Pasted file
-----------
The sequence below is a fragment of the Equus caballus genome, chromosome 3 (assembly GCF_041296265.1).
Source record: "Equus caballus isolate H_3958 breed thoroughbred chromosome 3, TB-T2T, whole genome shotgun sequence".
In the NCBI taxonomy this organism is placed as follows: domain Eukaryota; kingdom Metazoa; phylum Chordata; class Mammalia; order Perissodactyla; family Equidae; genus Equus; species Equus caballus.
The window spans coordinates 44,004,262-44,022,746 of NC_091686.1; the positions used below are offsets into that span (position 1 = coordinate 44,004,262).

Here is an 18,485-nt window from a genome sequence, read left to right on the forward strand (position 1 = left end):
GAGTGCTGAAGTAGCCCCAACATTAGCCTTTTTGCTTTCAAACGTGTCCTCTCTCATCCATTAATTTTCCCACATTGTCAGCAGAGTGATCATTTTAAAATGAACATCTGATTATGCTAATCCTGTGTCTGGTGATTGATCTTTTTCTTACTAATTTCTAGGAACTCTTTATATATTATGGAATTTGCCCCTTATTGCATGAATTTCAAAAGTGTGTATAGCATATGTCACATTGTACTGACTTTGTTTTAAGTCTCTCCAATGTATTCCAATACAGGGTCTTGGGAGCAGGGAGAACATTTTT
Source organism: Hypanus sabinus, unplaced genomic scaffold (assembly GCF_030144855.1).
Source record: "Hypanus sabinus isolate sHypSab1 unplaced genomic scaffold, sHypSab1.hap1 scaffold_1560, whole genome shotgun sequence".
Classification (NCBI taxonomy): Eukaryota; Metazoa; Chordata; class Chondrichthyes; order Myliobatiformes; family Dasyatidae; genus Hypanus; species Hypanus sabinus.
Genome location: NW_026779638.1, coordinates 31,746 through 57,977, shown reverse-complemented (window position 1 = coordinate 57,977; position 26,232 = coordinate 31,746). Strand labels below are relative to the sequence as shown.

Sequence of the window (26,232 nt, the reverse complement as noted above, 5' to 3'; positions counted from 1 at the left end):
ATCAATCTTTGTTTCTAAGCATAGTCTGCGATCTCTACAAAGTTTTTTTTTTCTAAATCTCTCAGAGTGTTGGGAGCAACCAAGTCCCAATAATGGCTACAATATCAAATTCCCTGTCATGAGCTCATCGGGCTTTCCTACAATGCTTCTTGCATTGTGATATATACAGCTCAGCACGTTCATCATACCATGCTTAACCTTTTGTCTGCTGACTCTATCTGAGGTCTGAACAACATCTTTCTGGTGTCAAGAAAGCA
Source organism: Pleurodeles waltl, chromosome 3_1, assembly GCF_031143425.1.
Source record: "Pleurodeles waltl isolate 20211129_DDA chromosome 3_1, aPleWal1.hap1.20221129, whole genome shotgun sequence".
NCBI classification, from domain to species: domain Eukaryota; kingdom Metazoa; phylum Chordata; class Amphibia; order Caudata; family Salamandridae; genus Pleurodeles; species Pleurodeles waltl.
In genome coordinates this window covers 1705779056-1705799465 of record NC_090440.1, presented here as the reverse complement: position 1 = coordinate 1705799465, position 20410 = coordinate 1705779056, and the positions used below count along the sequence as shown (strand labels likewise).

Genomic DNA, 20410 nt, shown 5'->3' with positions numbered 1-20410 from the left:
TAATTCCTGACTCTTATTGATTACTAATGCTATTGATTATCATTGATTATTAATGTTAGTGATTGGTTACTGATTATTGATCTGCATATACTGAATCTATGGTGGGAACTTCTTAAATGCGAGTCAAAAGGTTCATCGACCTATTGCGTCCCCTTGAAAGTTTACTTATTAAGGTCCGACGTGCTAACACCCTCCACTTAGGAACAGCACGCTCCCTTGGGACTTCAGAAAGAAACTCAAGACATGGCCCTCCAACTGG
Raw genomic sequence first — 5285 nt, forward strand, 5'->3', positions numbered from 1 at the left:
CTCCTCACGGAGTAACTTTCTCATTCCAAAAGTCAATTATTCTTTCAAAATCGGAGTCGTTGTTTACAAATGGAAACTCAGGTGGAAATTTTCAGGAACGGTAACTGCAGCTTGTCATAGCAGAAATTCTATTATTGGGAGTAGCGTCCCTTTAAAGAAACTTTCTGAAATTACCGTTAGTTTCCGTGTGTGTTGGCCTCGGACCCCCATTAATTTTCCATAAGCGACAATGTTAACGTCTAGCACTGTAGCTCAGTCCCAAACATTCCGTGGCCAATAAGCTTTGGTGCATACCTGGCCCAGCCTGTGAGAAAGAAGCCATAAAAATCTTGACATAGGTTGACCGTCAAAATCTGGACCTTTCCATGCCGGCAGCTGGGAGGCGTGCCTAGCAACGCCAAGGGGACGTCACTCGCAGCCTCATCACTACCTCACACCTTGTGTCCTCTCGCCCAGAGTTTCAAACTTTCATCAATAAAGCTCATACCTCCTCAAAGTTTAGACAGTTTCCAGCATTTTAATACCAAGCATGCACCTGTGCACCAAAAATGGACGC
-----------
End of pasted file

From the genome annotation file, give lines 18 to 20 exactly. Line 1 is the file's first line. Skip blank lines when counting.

TAATTCCTGACTCTTATTGATTACTAATGCTATTGATTATCATTGATTATTAATGTTAGTGATTGGTTACTGATTATTGATCTGCATATACTGAATCTATGGTGGGAACTTCTTAAATGCGAGTCAAAAGGTTCATCGACCTATTGCGTCCCCTTGAAAGTTTACTTATTAAGGTCCGACGTGCTAACACCCTCCACTTAGGAACAGCACGCTCCCTTGGGACTTCAGAAAGAAACTCAAGACATGGCCCTCCAACTGG
Raw genomic sequence first — 5285 nt, forward strand, 5'->3', positions numbered from 1 at the left:
CTCCTCACGGAGTAACTTTCTCATTCCAAAAGTCAATTATTCTTTCAAAATCGGAGTCGTTGTTTACAAATGGAAACTCAGGTGGAAATTTTCAGGAACGGTAACTGCAGCTTGTCATAGCAGAAATTCTATTATTGGGAGTAGCGTCCCTTTAAAGAAACTTTCTGAAATTACCGTTAGTTTCCGTGTGTGTTGGCCTCGGACCCCCATTAATTTTCCATAAGCGACAATGTTAACGTCTAGCACTGTAGCTCAGTCCCAAACATTCCGTGGCCAATAAGCTTTGGTGCATACCTGGCCCAGCCTGTGAGAAAGAAGCCATAAAAATCTTGACATAGGTTGACCGTCAAAATCTGGACCTTTCCATGCCGGCAGCTGGGAGGCGTGCCTAGCAACGCCAAGGGGACGTCACTCGCAGCCTCATCACTACCTCACACCTTGTGTCCTCTCGCCCAGAGTTTCAAACTTTCATCAATAAAGCTCATACCTCCTCAAAGTTTAGACAGTTTCCAGCATTTTAATACCAAGCATGCACCTGTGCACCAAAAATGGACGC